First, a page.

Bay Area COVID Vaccines Now Outperform California and the US This Is Where Every County Is Located


At the beginning of the coronavirus vaccination rollout, California lagged behind most of the US But as of this week, the state was up to speed.

California as a whole had administered about 19,933 vaccines per 100,000 people as of Thursday, close to the overall U.S. rate of 20,250 doses per 100,000, according to state and CDC coronavirus trackers and population estimates from the 2019 U.S. Census. California was ranked 21st in the percentage of people who received at least one dose per state, according to The Chronicle’s Vaccine Tracker.

And in the Bay Area, eight of the nine counties in the region had administered a higher proportion of vaccines than the state and national average. San Francisco was among them, with a rate of 22,857 doses per 100,000.

The Bay Area county with the lowest rate of doses administered so far, Solano, was still close to the state and national average, with 19,350 injections per 100,000 residents. Solano County Health Officer Bela Matyas said the region has taken a multifocal approach to vaccinating its residents, including by running mass vaccination sites over the weekend and targeted pop-up clinics in underprivileged communities.

Like other California counties, Matyas said, Solano has struggled with supply problems and mixed messaging at the state level. But Solano also has two distinctive problems.

First, Matyas said, nearly three-quarters of its population of about 450,000 is insured by Kaiser, which has had trouble quickly delivering vaccines to older people. And second, Solano County has a large population of retired military personnel (between 10,000 and 15,000, Matyas said) who depend on medical care from the Department of Veterans Affairs.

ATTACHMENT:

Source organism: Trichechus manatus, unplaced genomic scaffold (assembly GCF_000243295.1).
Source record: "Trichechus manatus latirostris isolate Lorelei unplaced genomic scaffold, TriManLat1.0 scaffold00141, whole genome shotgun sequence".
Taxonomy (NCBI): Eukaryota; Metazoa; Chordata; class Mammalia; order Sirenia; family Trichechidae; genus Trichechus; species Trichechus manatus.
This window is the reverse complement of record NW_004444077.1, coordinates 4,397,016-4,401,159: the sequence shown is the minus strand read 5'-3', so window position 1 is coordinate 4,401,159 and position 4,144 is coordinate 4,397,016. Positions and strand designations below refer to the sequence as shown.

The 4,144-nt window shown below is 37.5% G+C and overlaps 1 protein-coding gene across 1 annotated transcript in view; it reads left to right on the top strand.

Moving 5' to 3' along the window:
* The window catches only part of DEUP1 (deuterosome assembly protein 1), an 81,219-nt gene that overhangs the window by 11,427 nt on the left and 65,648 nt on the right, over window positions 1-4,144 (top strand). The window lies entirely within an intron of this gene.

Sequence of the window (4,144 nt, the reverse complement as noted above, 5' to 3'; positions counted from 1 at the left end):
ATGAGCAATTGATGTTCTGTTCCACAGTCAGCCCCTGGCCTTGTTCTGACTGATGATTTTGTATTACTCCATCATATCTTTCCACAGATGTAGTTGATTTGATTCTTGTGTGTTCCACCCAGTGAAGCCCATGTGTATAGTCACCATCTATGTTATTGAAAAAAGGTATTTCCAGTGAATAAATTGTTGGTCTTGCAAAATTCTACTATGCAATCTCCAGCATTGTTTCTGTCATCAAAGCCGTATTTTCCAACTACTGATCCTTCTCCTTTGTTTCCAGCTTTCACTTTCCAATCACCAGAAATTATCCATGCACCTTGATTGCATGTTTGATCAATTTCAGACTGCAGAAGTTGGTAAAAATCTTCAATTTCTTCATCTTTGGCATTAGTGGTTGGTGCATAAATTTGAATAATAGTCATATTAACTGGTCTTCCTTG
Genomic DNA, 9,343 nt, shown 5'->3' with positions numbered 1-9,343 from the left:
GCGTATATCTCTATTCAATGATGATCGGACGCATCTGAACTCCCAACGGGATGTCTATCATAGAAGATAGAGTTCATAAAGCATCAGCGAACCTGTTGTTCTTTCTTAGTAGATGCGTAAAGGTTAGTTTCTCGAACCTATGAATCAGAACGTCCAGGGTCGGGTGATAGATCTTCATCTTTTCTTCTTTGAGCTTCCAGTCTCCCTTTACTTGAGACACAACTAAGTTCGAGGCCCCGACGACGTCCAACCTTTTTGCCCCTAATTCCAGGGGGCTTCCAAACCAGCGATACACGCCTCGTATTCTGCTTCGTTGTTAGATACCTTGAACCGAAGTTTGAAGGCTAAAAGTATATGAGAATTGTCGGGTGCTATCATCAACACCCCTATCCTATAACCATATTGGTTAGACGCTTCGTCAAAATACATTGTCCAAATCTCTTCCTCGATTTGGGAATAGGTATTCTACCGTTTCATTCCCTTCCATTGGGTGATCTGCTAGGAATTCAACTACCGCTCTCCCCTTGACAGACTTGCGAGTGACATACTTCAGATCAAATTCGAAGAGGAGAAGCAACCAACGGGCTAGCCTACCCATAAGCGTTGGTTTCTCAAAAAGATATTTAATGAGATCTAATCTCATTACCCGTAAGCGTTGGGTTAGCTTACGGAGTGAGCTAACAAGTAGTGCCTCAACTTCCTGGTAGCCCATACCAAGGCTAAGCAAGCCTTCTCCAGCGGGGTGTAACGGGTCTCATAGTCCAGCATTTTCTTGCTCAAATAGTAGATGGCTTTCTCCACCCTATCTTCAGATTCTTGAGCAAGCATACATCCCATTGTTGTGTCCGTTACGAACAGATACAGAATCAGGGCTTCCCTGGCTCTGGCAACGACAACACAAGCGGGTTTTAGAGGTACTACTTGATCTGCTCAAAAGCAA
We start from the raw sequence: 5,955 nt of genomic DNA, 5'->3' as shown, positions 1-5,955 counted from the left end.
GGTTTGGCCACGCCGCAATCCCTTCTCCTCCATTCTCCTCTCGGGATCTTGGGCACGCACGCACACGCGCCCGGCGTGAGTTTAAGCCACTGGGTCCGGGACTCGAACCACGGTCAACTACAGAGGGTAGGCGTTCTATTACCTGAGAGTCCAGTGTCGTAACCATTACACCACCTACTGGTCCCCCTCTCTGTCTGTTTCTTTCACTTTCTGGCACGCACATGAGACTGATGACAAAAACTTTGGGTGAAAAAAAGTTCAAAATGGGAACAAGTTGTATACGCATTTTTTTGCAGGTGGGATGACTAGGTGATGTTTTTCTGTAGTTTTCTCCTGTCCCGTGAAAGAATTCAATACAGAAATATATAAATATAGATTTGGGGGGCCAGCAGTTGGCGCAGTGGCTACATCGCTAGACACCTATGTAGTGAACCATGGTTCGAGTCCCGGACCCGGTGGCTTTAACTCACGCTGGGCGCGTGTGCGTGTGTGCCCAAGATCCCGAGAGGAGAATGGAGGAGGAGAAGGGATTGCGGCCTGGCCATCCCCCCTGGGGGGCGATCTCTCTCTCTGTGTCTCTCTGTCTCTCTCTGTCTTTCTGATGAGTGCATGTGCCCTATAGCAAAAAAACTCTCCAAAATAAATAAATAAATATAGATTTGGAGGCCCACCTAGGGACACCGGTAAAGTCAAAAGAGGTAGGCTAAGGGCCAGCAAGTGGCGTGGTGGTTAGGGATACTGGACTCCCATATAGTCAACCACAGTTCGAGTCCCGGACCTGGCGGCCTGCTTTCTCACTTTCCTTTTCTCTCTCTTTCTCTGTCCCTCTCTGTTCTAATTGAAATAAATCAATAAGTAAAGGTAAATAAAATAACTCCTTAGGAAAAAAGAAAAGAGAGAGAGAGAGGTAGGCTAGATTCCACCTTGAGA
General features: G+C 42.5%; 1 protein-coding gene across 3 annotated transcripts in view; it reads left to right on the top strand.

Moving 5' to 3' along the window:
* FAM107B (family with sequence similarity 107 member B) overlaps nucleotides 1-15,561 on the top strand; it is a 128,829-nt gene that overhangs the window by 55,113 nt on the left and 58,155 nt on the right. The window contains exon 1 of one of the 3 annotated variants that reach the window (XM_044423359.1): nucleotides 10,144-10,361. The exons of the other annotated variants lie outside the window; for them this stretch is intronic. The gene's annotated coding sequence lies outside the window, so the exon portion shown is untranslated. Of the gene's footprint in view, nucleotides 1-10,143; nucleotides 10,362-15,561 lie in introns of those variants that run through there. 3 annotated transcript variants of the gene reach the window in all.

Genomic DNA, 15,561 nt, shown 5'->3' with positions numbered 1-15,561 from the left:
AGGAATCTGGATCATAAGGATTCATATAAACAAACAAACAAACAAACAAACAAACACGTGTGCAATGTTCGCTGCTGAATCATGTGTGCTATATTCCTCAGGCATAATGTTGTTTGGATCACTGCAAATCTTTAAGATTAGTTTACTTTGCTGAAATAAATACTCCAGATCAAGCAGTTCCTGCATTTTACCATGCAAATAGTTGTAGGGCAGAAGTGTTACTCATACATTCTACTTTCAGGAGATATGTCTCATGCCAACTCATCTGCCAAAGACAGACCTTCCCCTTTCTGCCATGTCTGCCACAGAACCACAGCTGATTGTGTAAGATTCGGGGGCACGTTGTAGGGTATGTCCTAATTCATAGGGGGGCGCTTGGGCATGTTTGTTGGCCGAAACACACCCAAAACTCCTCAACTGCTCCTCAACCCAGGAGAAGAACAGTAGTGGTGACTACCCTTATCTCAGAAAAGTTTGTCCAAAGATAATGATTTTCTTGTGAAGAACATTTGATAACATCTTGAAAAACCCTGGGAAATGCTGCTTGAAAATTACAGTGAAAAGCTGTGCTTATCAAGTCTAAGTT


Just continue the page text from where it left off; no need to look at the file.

According to Matyas, the state did not consider this group in its allocation of vaccines to the county. Instead, the federal government is allocating the doses for those retirees separately from the state program, causing a delay in supply.

“The federal government is doing everything it can to help the states, [and] giving more to the states than the (Department of Defense), ”said Matyas. “The problem is that the Department of Defense falls short.”

The Bay Area county with the highest vaccination rate is near Napa, which has already administered nearly 1 dose for every 3 residents, about 29,300 doses per 100,000 people.

Casey Domine (right), CVS nurse, gives the Pfizer COVID-19 vaccine to Norma Paglinawan (left), 93, at the Peninsula Del Rey vaccine clinic where COVID-19 vaccines were administered in the senior community Friday January 15th.  2021 in Daly City, California.  CVS administered the vaccine clinic.
Casey Domine (right), CVS nurse, gives the Pfizer COVID-19 vaccine to Norma Paglinawan (left), 93, at the Peninsula Del Rey vaccine clinic where COVID-19 vaccines were administered in the senior community Friday January 15th. 2021 in Daly City, California. CVS administered the vaccine clinic.Lea Suzuki / The Chronicle

County Supervisor Alfredo Pedroza attributes Napa’s success to the initial investment in vaccine infrastructure.

“When the state was implementing the (vaccine) framework, we weren’t waiting for the state to tell us what the parameters would be,” he said. “We were creating partnerships with local suppliers.”

Those partners, Pedroza said, include St. Helena Hospital and OLE Health, which has demonstrated the ability to get arm doses quickly and efficiently.

Napa County has a major problem, and it’s the delay in vaccinations among its Latino population. While the county is nearly 35% Hispanic / Latino, so far only 12% of the doses have been to Latino residents.



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